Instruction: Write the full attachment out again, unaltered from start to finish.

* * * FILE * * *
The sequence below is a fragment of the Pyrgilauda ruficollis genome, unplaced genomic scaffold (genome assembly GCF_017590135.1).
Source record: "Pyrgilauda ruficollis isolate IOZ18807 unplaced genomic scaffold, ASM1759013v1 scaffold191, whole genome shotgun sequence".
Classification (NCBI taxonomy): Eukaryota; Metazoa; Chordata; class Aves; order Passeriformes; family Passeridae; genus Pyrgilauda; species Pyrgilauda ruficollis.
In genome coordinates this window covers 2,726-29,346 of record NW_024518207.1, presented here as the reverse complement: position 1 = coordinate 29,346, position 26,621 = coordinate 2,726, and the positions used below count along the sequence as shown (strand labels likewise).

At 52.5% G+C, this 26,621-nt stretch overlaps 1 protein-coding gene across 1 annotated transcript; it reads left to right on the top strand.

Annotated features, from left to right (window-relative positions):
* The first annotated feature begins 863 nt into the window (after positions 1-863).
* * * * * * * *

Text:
The sequence below is a fragment of the Pyrgilauda ruficollis genome, unplaced genomic scaffold (genome assembly GCF_017590135.1).
Source record: "Pyrgilauda ruficollis isolate IOZ18807 unplaced genomic scaffold, ASM1759013v1 scaffold191, whole genome shotgun sequence".
Classification (NCBI taxonomy): Eukaryota; Metazoa; Chordata; class Aves; order Passeriformes; family Passeridae; genus Pyrgilauda; species Pyrgilauda ruficollis.
In genome coordinates this window covers 2,726-29,346 of record NW_024518207.1, presented here as the reverse complement: position 1 = coordinate 29,346, position 26,621 = coordinate 2,726, and the positions used below count along the sequence as shown (strand labels likewise).

At 52.5% G+C, this 26,621-nt stretch overlaps 1 protein-coding gene across 1 annotated transcript; it reads left to right on the top strand.

Annotated features, from left to right (window-relative positions):
* The first annotated feature begins 863 nt into the window (after positions 1-863).